May 6, 2008
Three suicide bombers struck on April 26 in the northern Iraqi city of Mosul, where U.S. and Iraqi government forces are struggling against well-established al-Qaeda militants. The first attack involved a suicide car bomber who targeted a police patrol, killing six people; in the second attack a suicide bomber blew up a car packed with explosives at an army checkpoint, killing three civilians; in the third attack the bomber ignited an explosives-filled fuel tanker, wounding 15 (al-Jazeera, April 26).
According to a message sent to his family from Iraq on May 1, one of the bombers was Kuwaiti citizen Abdallah Salih al-Ajmi, who spent nearly four years in U.S. detention at Guantanamo Bay before being released. One of the other suicide bombers was reported to be fellow Kuwaiti Nasir al-Dawsari, who is believed to have traveled through Syria to Iraq with al-Ajmi after leaving Kuwait with false passports on April 6.
Al-Ajmi was repatriated to Kuwait along with four other Guantanamo prisoners in November 2005, where he was immediately granted bail before a trial in his homeland. After his release from Guantanamo, al-Ajmi alleged that the Kuwaiti prisoners were tortured in the camp and were subjected to insults to their religion (Arab Times [Kuwait], May 3). All five former Guantanamo prisoners were acquitted in July 2006 after the defense argued that the American charges did not exist in Kuwaiti law and the confessions obtained in Guantanamo were inadmissible as they were never signed (Kuwait Times, July 23, 2006).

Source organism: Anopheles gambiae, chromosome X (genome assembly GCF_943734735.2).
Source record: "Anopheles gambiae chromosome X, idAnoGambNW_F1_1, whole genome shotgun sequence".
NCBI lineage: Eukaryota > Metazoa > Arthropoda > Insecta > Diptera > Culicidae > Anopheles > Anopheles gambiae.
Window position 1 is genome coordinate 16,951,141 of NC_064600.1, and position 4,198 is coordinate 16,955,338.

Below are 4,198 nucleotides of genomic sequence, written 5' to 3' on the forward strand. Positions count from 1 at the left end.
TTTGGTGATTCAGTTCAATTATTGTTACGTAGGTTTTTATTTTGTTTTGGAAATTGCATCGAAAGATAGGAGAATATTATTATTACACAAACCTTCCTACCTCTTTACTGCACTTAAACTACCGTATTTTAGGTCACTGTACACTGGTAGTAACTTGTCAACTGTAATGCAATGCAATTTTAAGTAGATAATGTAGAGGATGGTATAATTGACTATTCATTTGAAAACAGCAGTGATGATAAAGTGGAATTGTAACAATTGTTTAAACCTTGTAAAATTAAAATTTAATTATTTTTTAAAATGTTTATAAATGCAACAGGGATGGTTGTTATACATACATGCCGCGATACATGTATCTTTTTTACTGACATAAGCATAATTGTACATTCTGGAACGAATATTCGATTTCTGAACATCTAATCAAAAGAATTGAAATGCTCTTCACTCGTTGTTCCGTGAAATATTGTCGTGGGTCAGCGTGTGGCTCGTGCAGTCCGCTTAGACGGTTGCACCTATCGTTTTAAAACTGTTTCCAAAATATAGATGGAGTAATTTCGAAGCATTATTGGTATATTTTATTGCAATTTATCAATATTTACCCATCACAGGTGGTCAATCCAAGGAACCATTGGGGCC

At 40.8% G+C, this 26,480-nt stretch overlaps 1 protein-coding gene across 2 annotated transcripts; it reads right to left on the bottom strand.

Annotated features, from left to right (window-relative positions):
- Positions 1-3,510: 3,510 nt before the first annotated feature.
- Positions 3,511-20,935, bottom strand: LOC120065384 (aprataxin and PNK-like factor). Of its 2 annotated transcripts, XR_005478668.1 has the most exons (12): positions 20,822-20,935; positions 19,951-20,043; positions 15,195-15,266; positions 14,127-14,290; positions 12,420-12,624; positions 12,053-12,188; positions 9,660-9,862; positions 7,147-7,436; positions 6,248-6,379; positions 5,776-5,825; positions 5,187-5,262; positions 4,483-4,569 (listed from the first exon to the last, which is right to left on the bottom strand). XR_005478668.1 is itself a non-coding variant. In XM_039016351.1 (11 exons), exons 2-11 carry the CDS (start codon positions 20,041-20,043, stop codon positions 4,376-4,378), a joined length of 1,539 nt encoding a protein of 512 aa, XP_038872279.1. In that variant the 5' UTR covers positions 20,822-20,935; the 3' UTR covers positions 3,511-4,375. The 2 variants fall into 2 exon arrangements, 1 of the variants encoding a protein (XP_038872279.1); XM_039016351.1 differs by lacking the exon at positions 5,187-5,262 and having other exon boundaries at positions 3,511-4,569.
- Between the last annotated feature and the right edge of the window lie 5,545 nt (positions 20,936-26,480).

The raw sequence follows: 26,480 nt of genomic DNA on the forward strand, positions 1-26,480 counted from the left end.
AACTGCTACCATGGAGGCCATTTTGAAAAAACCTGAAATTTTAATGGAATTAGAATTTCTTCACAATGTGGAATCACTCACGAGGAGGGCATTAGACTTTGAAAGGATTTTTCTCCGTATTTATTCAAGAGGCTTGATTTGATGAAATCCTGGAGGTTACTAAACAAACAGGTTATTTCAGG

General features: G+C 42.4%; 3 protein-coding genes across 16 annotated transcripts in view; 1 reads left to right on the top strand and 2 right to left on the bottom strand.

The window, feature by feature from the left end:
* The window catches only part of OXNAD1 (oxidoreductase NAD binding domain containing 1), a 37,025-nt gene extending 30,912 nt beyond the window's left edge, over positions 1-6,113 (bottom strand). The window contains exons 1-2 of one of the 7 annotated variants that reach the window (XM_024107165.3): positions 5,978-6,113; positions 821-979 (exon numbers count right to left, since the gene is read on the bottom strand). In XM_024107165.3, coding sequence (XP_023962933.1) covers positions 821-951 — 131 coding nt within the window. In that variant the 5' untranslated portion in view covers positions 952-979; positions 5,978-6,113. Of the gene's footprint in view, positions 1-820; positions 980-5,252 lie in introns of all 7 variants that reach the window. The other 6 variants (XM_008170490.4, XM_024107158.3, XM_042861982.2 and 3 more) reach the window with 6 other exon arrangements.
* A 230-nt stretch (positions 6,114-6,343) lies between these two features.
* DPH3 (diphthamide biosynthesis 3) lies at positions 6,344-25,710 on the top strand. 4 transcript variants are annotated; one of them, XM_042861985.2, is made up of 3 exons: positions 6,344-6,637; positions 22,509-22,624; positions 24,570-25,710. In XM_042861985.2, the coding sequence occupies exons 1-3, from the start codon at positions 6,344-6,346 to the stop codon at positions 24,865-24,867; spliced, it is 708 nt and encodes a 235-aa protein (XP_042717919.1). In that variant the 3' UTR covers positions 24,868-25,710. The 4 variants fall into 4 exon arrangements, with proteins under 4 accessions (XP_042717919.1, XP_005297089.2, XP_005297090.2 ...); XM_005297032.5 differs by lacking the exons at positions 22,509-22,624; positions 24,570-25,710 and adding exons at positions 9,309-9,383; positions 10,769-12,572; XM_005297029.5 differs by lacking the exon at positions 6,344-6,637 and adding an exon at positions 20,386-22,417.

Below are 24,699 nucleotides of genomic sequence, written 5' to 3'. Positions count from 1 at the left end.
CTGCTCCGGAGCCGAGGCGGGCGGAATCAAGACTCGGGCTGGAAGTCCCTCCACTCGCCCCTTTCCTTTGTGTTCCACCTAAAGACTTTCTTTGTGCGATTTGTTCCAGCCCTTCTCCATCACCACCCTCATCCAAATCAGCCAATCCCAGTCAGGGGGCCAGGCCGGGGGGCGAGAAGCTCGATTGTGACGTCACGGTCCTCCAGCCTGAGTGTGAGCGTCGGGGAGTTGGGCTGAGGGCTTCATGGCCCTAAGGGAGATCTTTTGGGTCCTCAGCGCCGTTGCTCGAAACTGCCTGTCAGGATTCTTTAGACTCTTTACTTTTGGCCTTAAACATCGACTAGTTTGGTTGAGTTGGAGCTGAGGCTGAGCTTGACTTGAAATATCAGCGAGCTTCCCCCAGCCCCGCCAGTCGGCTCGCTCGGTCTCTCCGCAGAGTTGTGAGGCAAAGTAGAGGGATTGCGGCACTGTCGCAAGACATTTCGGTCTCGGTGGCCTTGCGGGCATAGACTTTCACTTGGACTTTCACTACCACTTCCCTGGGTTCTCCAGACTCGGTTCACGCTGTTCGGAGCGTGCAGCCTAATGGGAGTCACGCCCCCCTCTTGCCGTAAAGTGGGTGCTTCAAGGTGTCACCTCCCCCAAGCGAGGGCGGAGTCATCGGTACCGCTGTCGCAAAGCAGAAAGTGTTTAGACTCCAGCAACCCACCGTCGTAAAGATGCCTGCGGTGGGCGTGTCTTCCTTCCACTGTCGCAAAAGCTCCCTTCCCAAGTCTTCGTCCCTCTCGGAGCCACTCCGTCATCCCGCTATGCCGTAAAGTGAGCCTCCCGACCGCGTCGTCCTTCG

Al-Ajmi was accused by U.S. authorities of going AWOL from the Kuwaiti army to travel to Afghanistan to join the Taliban’s jihad. He was further accused of fighting Northern Alliance and Coalition forces in 2001 before escaping through Tora Bora into Pakistan, where he was arrested. Al-Ajmi served his entire detention at Guantanamo in the unit’s disciplinary blocks, where he was described as “aggressive and non-compliant.” A member of the Tabligh missionary movement, al-Ajmi recanted an early confession he claimed was obtained under duress, saying that he had traveled to Pakistan for Quranic studies and had never set foot in Afghanistan.
According to his cousin, al-Ajmi’s financial situation was good—due to assistance to the returnees from the Kuwaiti government—and he had married, leaving behind a son and a pregnant wife to go to Iraq (al-Arabiya, May 1).
Kuwait is considering sending a team of investigators to Iraq to confirm the identities of the suicide bombers. Both men were supposed to be under surveillance by Ministry of the Interior forces, yet their absence was not noted until the bombings. In response to a report that the father of one of the suicide bombers would sue the Kuwaiti government for negligence, Interior Minister Shaykh Jabar al-Khalid al-Sabah suggested that the father blame himself for failing to raise his son correctly (Arab Times [Kuwait], May 3).
This article first appeared in the May 6, 2008 issue of the Jamestown Foundation’s Terrorism Focus